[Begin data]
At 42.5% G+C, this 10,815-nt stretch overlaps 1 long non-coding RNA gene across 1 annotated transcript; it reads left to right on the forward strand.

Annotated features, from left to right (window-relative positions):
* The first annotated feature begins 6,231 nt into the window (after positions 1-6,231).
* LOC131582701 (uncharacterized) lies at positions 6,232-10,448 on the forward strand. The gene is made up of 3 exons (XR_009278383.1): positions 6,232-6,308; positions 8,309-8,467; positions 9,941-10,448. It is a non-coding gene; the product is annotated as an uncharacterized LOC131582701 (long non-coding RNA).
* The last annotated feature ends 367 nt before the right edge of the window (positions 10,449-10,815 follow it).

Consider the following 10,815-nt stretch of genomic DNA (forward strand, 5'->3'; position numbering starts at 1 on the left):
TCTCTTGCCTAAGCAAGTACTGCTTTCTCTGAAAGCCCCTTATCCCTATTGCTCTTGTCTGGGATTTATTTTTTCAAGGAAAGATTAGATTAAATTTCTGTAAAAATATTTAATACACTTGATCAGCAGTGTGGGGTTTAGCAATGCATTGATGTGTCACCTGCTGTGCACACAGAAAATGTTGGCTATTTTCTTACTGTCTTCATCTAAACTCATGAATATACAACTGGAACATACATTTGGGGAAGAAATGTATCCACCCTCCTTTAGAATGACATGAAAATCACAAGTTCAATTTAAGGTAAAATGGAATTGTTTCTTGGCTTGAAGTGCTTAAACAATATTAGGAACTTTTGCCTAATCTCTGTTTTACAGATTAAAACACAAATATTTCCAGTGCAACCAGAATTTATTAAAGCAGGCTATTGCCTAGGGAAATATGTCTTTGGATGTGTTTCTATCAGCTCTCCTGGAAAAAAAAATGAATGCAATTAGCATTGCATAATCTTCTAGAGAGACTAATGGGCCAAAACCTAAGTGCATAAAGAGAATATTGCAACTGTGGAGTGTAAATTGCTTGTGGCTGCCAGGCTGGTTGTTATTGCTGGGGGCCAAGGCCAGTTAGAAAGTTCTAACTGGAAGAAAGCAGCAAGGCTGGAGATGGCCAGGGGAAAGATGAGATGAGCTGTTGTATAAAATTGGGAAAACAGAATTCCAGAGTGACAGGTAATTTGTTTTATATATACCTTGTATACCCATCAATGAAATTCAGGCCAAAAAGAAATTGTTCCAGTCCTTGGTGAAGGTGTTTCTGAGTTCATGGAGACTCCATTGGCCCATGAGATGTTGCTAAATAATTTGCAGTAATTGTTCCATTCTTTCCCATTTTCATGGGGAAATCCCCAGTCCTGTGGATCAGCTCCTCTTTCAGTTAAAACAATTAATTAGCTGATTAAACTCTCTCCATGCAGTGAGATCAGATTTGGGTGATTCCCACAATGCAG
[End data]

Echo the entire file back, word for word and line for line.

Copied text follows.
At 42.5% G+C, this 10,815-nt stretch overlaps 1 long non-coding RNA gene across 1 annotated transcript; it reads left to right on the forward strand.

Annotated features, from left to right (window-relative positions):
* The first annotated feature begins 6,231 nt into the window (after positions 1-6,231).
* LOC131582701 (uncharacterized) lies at positions 6,232-10,448 on the forward strand. The gene is made up of 3 exons (XR_009278383.1): positions 6,232-6,308; positions 8,309-8,467; positions 9,941-10,448. It is a non-coding gene; the product is annotated as an uncharacterized LOC131582701 (long non-coding RNA).
* The last annotated feature ends 367 nt before the right edge of the window (positions 10,449-10,815 follow it).

Consider the following 10,815-nt stretch of genomic DNA (forward strand, 5'->3'; position numbering starts at 1 on the left):
TCTCTTGCCTAAGCAAGTACTGCTTTCTCTGAAAGCCCCTTATCCCTATTGCTCTTGTCTGGGATTTATTTTTTCAAGGAAAGATTAGATTAAATTTCTGTAAAAATATTTAATACACTTGATCAGCAGTGTGGGGTTTAGCAATGCATTGATGTGTCACCTGCTGTGCACACAGAAAATGTTGGCTATTTTCTTACTGTCTTCATCTAAACTCATGAATATACAACTGGAACATACATTTGGGGAAGAAATGTATCCACCCTCCTTTAGAATGACATGAAAATCACAAGTTCAATTTAAGGTAAAATGGAATTGTTTCTTGGCTTGAAGTGCTTAAACAATATTAGGAACTTTTGCCTAATCTCTGTTTTACAGATTAAAACACAAATATTTCCAGTGCAACCAGAATTTATTAAAGCAGGCTATTGCCTAGGGAAATATGTCTTTGGATGTGTTTCTATCAGCTCTCCTGGAAAAAAAAATGAATGCAATTAGCATTGCATAATCTTCTAGAGAGACTAATGGGCCAAAACCTAAGTGCATAAAGAGAATATTGCAACTGTGGAGTGTAAATTGCTTGTGGCTGCCAGGCTGGTTGTTATTGCTGGGGGCCAAGGCCAGTTAGAAAGTTCTAACTGGAAGAAAGCAGCAAGGCTGGAGATGGCCAGGGGAAAGATGAGATGAGCTGTTGTATAAAATTGGGAAAACAGAATTCCAGAGTGACAGGTAATTTGTTTTATATATACCTTGTATACCCATCAATGAAATTCAGGCCAAAAAGAAATTGTTCCAGTCCTTGGTGAAGGTGTTTCTGAGTTCATGGAGACTCCATTGGCCCATGAGATGTTGCTAAATAATTTGCAGTAATTGTTCCATTCTTTCCCATTTTCATGGGGAAATCCCCAGTCCTGTGGATCAGCTCCTCTTTCAGTTAAAACAATTAATTAGCTGATTAAACTCTCTCCATGCAGTGAGATCAGATTTGGGTGATTCCCACAATGCAG